reflection. But then ethics itself is also repressed. The technocratic ideology has done that
repressive job. To conclude: Habermas, at this early stage of his philosophical
development about technology, believed in an irresistible autonomy of technocracy and
in an unavoidable subordination of the social evolution to the restriction of technique.
(2) Habermas makes more and more clear through the years that the rational form
of science and technology may expand to the proportions of a form of life. This is a sort
of invasion made possible like never before by Capitalism. He also stressed more than
ever before that technology is in itself indifferent (neutral) with respect to the political
ends. However, humans are in principle capable of communicative action. This does not
presuppose control, nor dominion, nor prediction, but arriving at a consensus. Then, it
must be distinguished between action oriented towards success (money and power) and
towards communicative understanding achieved through critical discussion. Now,
Habermas believes that the technological system must be theorized in a conceptual
framework including also the social life world normatively ruled. This view is related to
his belief that although modernity is today threatened by technological rationality, the
project of Enlightenment which is incomplete can be recuperated as a practical activity in
which, among other things, science and technology are positively incorporated in a form
of life. The best way for protecting the life world is to come back anew to the project of
Enlightenment in which there would not be any invasion of the technical sphere into the

life world. Science and technology should be autonomous with respect to art but they
should be consistent with the universal values of the life world. No wonder that
Habermas have always opposed all post-structuralist philosophies (Foucault, Derrida,
Lyotard) ascribing to relativist views which, according to Habermas, are functional to the
neoconservative character of those philosophies. The most important problem can be
stated as one of the relation between technology and the life in the ideal democratic
society. More precisely, how technical control could be brought within the range of the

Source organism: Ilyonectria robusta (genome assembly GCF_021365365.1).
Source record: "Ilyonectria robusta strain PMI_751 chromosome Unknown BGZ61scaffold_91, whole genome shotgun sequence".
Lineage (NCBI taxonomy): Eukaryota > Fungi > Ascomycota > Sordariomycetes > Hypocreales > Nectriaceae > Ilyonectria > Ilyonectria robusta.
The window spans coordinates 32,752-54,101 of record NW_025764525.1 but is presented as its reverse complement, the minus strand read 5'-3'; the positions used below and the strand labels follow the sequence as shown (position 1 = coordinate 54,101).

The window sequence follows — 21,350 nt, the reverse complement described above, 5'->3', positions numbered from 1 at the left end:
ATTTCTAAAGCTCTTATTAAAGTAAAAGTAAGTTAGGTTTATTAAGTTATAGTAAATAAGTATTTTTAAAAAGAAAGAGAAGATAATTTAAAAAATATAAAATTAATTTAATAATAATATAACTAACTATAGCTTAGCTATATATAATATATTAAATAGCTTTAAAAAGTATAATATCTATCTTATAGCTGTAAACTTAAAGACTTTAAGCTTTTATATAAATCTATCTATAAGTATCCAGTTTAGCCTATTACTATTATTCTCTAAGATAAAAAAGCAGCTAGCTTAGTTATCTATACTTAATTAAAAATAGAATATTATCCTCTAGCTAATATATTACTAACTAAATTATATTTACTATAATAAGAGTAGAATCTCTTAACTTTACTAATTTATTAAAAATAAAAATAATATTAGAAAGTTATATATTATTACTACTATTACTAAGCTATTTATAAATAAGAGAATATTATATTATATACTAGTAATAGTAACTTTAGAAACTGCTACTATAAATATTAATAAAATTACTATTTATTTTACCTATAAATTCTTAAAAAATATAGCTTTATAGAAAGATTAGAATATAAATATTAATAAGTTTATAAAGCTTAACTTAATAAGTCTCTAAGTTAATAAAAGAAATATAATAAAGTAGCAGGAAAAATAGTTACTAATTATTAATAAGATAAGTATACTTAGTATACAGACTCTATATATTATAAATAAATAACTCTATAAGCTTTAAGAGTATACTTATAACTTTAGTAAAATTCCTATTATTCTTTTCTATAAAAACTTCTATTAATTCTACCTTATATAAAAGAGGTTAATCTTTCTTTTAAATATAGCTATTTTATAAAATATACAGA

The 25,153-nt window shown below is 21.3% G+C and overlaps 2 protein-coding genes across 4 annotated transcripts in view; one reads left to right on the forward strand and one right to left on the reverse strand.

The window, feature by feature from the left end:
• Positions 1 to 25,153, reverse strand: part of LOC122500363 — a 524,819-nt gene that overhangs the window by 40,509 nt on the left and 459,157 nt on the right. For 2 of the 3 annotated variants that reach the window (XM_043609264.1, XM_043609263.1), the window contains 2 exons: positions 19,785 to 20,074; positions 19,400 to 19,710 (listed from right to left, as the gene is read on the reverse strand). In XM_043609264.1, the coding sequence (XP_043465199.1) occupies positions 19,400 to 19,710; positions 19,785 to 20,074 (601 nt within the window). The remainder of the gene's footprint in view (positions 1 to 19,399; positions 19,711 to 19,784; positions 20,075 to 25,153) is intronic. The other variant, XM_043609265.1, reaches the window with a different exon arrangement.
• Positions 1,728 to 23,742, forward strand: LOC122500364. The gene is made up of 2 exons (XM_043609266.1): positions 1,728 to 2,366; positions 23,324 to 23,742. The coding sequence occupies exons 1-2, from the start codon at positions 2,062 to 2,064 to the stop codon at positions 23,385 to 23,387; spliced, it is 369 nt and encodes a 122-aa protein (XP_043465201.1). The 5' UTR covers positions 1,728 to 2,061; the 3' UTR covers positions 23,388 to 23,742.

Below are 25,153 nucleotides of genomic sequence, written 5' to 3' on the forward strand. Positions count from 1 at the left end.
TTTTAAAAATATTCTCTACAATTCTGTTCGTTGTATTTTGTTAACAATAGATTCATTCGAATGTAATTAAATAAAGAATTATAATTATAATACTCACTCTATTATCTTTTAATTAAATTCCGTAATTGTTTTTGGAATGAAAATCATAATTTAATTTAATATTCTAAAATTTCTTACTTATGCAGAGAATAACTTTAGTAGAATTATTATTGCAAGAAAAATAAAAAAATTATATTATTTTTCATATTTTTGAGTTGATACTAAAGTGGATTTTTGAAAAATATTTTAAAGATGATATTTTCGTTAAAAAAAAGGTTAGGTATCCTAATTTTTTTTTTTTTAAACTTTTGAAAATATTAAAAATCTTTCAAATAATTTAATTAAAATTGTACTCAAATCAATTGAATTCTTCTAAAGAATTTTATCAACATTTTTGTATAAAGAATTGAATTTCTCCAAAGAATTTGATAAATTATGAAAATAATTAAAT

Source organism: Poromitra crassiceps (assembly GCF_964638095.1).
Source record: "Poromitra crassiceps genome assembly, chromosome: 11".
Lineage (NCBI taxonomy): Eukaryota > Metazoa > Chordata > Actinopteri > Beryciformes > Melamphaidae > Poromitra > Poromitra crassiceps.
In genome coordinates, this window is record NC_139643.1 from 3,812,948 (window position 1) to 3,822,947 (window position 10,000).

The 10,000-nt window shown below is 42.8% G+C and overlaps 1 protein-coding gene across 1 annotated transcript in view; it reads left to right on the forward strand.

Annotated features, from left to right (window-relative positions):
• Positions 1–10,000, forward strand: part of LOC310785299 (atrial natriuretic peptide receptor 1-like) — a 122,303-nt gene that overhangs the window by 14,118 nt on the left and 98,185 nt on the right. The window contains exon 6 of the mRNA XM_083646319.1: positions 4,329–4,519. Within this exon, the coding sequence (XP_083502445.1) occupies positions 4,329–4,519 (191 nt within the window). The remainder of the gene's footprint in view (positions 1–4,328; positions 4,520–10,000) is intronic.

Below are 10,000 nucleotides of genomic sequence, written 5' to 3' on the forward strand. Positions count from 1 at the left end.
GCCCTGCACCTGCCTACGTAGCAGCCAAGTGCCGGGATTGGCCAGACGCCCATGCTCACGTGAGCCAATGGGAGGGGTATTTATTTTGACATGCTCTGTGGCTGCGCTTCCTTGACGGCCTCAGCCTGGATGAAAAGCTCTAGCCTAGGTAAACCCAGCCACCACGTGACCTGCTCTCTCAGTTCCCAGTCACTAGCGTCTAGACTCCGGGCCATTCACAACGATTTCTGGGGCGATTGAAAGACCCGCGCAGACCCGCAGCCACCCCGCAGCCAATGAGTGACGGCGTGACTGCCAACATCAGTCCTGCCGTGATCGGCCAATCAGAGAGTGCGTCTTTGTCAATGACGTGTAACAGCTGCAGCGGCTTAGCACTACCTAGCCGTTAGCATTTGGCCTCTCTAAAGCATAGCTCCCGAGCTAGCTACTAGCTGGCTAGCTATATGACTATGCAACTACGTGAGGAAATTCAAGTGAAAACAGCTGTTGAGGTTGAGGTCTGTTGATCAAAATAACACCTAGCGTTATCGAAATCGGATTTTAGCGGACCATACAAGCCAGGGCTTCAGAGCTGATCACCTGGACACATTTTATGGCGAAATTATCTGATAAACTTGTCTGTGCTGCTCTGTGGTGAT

consensus of citizens. The solution cannot be accomplished with technology alone. It
must be put into motion an effective discussion for controlling the social potential of
technical knowledge and ability by our practical knowledge and will. The discussion
should avoid leaving out the critical reflection about the particular interests related to
technical domination. The fact that this is an issue for reflection shows that it does not
belong to the professional competence of specialists. Only the development of a political-
decision making process making possible a general critical discussion free from
domination could save us of the irrationality of technical domination.
The most commonly mentioned criticism to Habermas on technology is his
acceptance of the value-neutrality of the technology and its system. This is visualized by
his critics as an excessive concession to the technocratic ideology. The action oriented
toward success is never indifferent and autonomous. Control over society and technique
go hand in hand. Technical design is never neutral, but it is always biased in favor of
hegemonic interests. And this biases technical design toward centralization and hierarchy
diminishing participation, and, consequently, communicative rationality. As a
consequence, the social system structures itself into rulers and ruled. Thus,
communicative rationality is inhibited from the start by the conditions themselves of the
whole technical process.
To sum up: With respect to the dichotomies between pessimism-optimism,
determinism-indeterminism, closeness-openness to the future, it can be stated that:
Aristotelianism tends to be moderately optimistic, it is not a form of determinism
and it is widely open to the future.
Ellul is strongly pessimist, endorsing a radical form of determinism and being
almost closed to the future.

Technocrats are extremely optimist, but favoring an extreme form of

technological determinism and being obviously positively open to the future.
Heidegger, an initial optimist, is outspokenly pessimist about modern technology
and defends a form of soft determinism(accepting its note two, and rejecting note one of
it) and, although he accepts the ;possibility of a possible change in the future his views
about how to achieve it are very hard to be successfully realized.
Mumford tends to be a pessimist close to be a hard determinist, although he